6. Yeah I'm not sure either. It looks like there's some scientific literature suggesting that practically, aspirin does not increase lithium level. Perhaps it is different in how it interacts with the enzyme or something.
  7. I wasn't talking about your experience specifically, or your effort, or your diagnosis. I have complex PTSD too, and had a BPD diagnosis for a long time, so I've come at things from both angles. The BPD diagnosis was useful for me in the early days, especially the piece around attachment. I learned a lot about myself through that lens. And then over the years it became less useful to me, and I probably also no longer meet criteria, so cPTSD makes more sense. But when I look back on my own story, I see a lot of the overlaps, and I see how BPD treatment helped me a lot, and I think the diagnoses are in many cases not all that far apart. I still mod the personality disorders section and I feel comfortable with that both because of my past diagnosis but also just because of the similarities in some of the core issues. Maybe for you the two diagnoses are very far apart, all I'm saying is that that isn't always the case, and it's by no means an accepted fact that the treatments are entirely different (though of course DBT isn't the right therapy for everyone with cPTSD).
  8. I don't think it's "cheating". It's your therapy and you have the right to (and deserve to) find a therapist who feels like a good fit, and who works with you in a way that feels helpful and productive. It's ideally something that should happen out in the open between the two of you - mostly for your benefit. For one thing, it may be that your therapist can adapt in order to be more useful. For another thing, while it may be that her attitude is preventing you from talking about some things, there may also be a part played by your own self-judgments, and you will take that with you wherever you go. So talking with your therapist about how you feel uncomfortable discussing certain subjects is really important to try to parse out where that comes from. Also, there can be a lot of learning to be had in the process of asserting yourself and saying that something isn't working. That being said, you can only do what you can do, and if you don't feel able to bring it up, it may still be better to switch than to sit around in a therapy that isn't working. Also, if what you're looking for is a more directive, problem-solving approach, you may want to look for someone who is trained in CBT or one of the types of therapy that focuses more on that. Some types of therapy are more directive than others and it's important to have a good fit not just with the therapist, but with the type of work they do.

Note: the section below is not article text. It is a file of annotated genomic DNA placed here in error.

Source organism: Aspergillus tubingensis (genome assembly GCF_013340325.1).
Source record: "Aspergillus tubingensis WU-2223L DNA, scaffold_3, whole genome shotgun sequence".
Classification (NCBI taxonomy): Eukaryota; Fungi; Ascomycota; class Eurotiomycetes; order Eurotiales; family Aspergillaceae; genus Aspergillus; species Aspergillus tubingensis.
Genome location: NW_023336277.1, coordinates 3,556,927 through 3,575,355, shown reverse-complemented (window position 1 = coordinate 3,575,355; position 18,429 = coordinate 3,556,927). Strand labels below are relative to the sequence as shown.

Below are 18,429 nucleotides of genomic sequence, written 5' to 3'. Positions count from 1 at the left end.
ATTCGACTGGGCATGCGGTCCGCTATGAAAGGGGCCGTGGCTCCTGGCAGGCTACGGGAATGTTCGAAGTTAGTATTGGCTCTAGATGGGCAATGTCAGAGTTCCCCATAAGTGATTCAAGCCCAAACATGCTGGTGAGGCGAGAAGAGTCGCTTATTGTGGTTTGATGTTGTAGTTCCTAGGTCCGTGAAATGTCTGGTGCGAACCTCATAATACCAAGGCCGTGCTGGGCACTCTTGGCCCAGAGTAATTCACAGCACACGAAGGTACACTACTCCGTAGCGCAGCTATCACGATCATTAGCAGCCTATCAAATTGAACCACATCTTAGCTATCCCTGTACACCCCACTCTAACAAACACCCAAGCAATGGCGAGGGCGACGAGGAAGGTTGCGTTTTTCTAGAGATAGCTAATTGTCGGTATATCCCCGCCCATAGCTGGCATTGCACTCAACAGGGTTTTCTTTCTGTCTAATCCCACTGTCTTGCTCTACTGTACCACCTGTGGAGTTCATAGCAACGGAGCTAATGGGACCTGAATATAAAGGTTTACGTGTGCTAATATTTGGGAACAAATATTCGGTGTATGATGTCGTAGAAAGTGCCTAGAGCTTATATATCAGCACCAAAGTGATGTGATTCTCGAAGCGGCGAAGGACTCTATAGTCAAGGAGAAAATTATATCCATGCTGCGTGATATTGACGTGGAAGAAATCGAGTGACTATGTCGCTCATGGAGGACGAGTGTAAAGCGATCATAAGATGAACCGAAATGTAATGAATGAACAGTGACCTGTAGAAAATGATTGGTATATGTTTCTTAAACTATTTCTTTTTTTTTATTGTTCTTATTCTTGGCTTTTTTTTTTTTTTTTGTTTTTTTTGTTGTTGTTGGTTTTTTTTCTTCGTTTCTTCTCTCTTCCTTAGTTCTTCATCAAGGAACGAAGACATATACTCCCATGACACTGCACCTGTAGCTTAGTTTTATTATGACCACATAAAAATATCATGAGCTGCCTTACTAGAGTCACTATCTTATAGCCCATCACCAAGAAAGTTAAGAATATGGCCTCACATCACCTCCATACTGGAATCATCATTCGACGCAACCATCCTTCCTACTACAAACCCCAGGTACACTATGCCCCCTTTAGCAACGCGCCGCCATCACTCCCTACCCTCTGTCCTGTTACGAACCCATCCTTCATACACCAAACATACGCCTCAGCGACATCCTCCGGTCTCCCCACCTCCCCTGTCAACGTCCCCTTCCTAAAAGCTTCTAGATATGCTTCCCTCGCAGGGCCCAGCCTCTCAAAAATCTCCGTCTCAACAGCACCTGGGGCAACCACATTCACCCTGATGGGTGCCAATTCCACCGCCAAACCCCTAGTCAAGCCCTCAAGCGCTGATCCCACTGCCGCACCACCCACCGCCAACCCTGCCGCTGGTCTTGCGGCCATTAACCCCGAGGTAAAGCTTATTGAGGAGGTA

9. I would be cautious with aspirin. The reason that NSAIDs are dangerous is that they inhibit/block an enzyme called COX, and therefore reduce the production of prostaglandins (which are involved in pain/inflammation). However, prostaglandins also increase blood flow through the kidneys. Since lithium is entirely flushed from your body by the kidneys, reducing the blood flow through the kidneys reduces your body's ability to clear out lithium, potentially resulting in toxicity. Like NSAIDs, aspirin is a COX inhibitor, so I would imagine that it could be an issue. Tylenol/acetaminophen does not affect COX or have much to do with the kidneys - it's cleared in the liver and is totally fine with lithium. A great source for questions like this is your local pharmacist. If you walk up to the counter and ask, they will know exactly which over the counter pain medications are safe for you to take. They sometimes even are more familiar with the over the counter stuff than physicians.
  10. It's interesting, because if you read Marsha Linehan's books, properly done DBT would actually say the opposite. The foundation of DBT is that emotions are useful, valid, and have a purpose, AND that we may at times want to try to change them anyway, if they are not serving us. It's both. Stage 1 PTSD treatment, for some people (not all, because not everything works for every brain) can look very similar to BPD treatment - I did DBT and benefited from it greatly. I never liked CBT initially, but I'm doing some now specifically for PTSD and thus far tolerating it better than I anticipated that I would. To be honest I think BPD vs cPTSD is a bit of a false dichotomy. There are a lot of symptoms in common and even BPD in the absence of PTSD is frequently linked to trauma. As to meds for BPD, there is mixed evidence for almost everything, and no high quality evidence that any particular medication is useful in treating BPD itself. I've found antipsychotics (particularly quetiapine) very useful for meltdown emergencies. Far more so than benzodiazepines. Lamotrigine has been okay I think, but I've been on it for a long time, and doing lots of therapy concurrently, so it's really hard to say for sure.
  11. My heart rate never went back to normal until I came off Seroquel. That being said, I did see a cardiologist for it and he said it wasn't dangerous at all, at least in my specific case.
  12. Antipsychotics like Seroquel can increase heart rate - mine was consistently in the 110s when I was on regular Seroquel.
  13. It depends where I am symptom wise. When I was much more unwell I was willing to take medications that caused weight gain, but now I’m not. I also won’t do stuff that makes me more anxious or screws up my sleep. Sexual side effects are also a dealbreaker right now, but weren’t in the past Other stuff I’ll mostly deal with. I have really bad nasal congestion from prazosin that makes it really hard to breathe but it’s better than nightmares. I’ve tried a ton of meds and I’ve stopped very few for side effects. Benzos because they made me suicidal, quetiapine because I needed to be able to work night shifts, and lurasidone because it just fucked me up so badly physically that I ended up in the ED. Otherwise it’s mostly been due to lack of helpfulness.
  14. This happens to me too - not all the time, but not infrequently. I also get stuck on having to repeat particular thoughts out loud over and over again. Same as you - no anxiety or anything, it just happens. I do not know the solution though I typically try to mindfully note it and then just keep going about my business while just allowing it to happen. The more I focus on it, the longer it lasts.
  15. Yeah it’s tough. The pines all tend to cause substantial weight gain and the dones all come with risk of EPS. Lurasidone was horrific for me. Quetiapine was good but caused pretty bad weight gain. It seems to be a case of picking your poison.